Today tastes like cotton candy--right put of the vat. It's still hot and sticky and very much one note here. No matter where you are, there's one season that is less enjoyable than the others.
I don't mind the haboob that sandblasts your car, your glasses, and your skin--the lovely drenching monsoon follows. I don't mind the hazy days--I get really good photos during the magic hours (and I'm even at home for them both!!)
I really HATE the humidity that blends with the heat to make taking a walk like a slog through a swamp of spoiled milk. It gets so bad I can't even remember the titles of my short stories--which REALLY is bad.
Here's the one I threatened you with a few weeks back. I called it "A Thankless Task." Close, but no ceegar. Here goes.1
His was one of those thankless tasks that is simultaneously vital to good function, utterly invisible, and loathsome to contemplate. Like the guy whose job it is to clean the vats in a sewage treatment plant. Or the cleanup crew after Mardi Gras, cleaning up the spilled booze, blood and vomit from the streets. The job gets done somehow, by someone, and nobody ever thinks about who does it and when.
He'd worked his beat for years, in all kinds of weather. He'd traveled rainy roads, through blowing snowstorms where the flakes fell in curtains, watching funnel clouds touch down from green black summer skies. He'd tapped on canvas tent flaps, knocked on doors of clapboard and brick houses, walked in through the front gates of palaces. Getting the word out.
Some people, old people, lonely people, were glad to see him. Others were angry at being interrupted, and clearly wanted to get back to their lives. A few were resigned, patiently listening to the tidings he brought. He'd been at this job a long, long time.
Right now, the sun was hot on his bald head as he walked the dusty road into Truth or Consequences, New Mexico. October 31, All Hallows' Eve, and tomorrow would be the Day of the Dead. He grinned. Marigolds on the graves, and paper money, and sugar skulls to eat. His parchment skin wrinkled back exposing his gums, and burying his already small and deep set eyes back further in their sockets. Every day, so far as he was concerned, was the day of the dead. All flesh was grass, ashes, and dust.
He carried a battered leather case, wore a straw cowboy hat on his head, stained with sweat, the edges patiently rolled and re-rolled into permanent curls like pork rinds. His shirt was white, and although wrinkled, bone dry. He had small silver pesatas for cufflinks, sparking shards of sunlight. His pants were black, starting to go rusty on the knees and in the seat. The heels on his boots were worn at the backs, so he leaned backward a little when he stood still, but he seldom stopped and stood. Always and forever on the go, world without end, amen.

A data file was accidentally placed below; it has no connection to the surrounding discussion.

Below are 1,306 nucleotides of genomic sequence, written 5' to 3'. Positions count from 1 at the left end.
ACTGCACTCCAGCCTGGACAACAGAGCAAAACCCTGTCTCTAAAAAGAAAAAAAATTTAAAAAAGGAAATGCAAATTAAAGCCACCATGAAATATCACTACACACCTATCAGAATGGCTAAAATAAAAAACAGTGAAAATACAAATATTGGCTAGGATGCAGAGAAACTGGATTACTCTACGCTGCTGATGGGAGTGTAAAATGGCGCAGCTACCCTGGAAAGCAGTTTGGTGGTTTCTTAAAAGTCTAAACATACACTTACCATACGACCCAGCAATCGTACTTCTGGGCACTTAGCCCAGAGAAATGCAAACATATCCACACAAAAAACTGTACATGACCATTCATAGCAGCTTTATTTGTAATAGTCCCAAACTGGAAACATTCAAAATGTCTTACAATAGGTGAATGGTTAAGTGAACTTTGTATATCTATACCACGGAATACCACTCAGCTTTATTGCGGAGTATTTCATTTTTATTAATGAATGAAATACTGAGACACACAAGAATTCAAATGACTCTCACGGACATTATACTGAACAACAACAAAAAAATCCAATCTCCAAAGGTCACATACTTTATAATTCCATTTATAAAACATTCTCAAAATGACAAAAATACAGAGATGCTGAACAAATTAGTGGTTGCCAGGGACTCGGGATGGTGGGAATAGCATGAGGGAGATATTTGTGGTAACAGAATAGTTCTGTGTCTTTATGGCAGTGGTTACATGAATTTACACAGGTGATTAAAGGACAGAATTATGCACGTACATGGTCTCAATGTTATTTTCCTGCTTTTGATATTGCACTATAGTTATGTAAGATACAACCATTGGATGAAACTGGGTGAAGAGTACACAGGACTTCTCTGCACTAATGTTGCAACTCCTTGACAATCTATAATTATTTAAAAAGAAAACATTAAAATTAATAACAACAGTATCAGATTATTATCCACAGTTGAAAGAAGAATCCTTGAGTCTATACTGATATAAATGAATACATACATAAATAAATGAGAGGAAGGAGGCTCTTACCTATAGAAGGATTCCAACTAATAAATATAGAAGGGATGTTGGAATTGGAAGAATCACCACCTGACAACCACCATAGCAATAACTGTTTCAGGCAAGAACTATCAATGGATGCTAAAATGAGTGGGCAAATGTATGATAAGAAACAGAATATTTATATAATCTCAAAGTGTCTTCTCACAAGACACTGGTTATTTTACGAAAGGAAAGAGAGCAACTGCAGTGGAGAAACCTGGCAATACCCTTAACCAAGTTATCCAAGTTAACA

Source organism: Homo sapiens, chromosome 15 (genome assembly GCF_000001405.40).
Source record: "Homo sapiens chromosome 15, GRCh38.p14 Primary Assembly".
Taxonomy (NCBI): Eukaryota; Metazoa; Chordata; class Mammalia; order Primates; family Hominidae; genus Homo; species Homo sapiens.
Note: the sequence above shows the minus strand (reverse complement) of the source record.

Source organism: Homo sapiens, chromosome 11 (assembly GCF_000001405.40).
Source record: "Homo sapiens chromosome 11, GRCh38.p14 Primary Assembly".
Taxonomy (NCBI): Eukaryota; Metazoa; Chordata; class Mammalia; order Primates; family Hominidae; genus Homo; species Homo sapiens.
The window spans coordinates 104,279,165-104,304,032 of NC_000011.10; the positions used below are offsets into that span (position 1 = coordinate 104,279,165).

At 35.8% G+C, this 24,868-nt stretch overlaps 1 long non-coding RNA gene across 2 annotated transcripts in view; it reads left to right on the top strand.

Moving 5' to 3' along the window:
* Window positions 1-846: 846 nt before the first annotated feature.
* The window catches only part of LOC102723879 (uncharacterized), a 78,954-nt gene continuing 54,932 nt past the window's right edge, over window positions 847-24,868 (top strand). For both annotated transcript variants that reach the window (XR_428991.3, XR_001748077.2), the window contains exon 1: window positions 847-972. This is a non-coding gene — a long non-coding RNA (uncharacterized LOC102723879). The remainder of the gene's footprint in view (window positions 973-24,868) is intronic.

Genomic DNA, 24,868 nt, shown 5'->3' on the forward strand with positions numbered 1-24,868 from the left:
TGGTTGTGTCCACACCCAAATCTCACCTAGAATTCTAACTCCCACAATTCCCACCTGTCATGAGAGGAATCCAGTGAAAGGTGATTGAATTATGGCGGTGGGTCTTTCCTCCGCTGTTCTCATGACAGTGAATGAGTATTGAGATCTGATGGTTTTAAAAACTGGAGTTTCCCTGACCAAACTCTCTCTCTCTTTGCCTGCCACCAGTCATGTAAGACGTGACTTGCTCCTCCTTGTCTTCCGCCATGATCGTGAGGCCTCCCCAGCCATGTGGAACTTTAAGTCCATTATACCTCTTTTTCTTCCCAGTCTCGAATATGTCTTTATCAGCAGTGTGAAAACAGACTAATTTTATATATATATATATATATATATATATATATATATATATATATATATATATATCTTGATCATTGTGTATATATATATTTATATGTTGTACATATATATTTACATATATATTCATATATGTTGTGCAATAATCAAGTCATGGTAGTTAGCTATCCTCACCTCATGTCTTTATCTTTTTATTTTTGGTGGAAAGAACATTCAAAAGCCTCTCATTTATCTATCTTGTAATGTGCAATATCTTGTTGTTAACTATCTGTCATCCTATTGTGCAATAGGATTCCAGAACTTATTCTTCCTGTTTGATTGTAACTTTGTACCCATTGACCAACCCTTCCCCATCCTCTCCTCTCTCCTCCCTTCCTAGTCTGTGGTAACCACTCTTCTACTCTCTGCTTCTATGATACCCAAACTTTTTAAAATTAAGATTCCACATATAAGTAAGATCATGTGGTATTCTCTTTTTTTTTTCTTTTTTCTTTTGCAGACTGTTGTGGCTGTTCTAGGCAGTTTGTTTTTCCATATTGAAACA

He stopped in at a burger joint, ordered only a glass of water. When the waitress looked him over slowly, taking in the cufflinks, his bolo tie with a silver mouse skull, and the white linen shirt, then contrasting it with the fact that he had walked in, walked on a road where anyone with a lick of sense would have driven, hitched a ride, or rode the bus; he smiled gently, keeping his teeth covered by his thin lips. He knew he'd see her again, thirty years from now, in the hospital with ovarian cancer. She 'd finally have lost those twenty-five pounds she blamed her loveless days on; those twenty-five pounds and more to keep them company. Oh, she'd be just as thin as the fashion models she pictured her face on in those magazines she read, easily a size 0, maybe even 00. Not that she'd enjoy it. Not that she'd be in a big city, seeing and being seen, dancing all night. So why give her a rough day now?
"Add on a patty melt, hon," he said, in his voice like rustling leaves. "But don't make it up just yet. Give it to . . . what's his name, the man who knocks on the door just about closing. The one you give the lunchmeat and bread that's just expired that day or the day before. Ask him in, let him sit down, and give him a hot fresh meal." Because I'll be seeing him tonight, out on the train tracks, just after the 11:05 from Santa Fe comes rolling by, he thought, but didn't say. Albert, Albert Manolo, that was the man's name. Albert who would find a five dollar bill, no, would be given a five dollar bill by a family of three on the way to Tucson, who would then purchase a bottle of sweet fortified wine, and go to sleep it off in his lean-to just outside town. But he'd fall, and lie there looking at the stars, finishing the last sticky dregs in the bottle, too rubber-limbed and swoony to get back up. And he'd pillow his head on the rail, and close his eyes, lulled by the thrumming heartbeat under his cheek, the faraway song of steel growing slowly closer.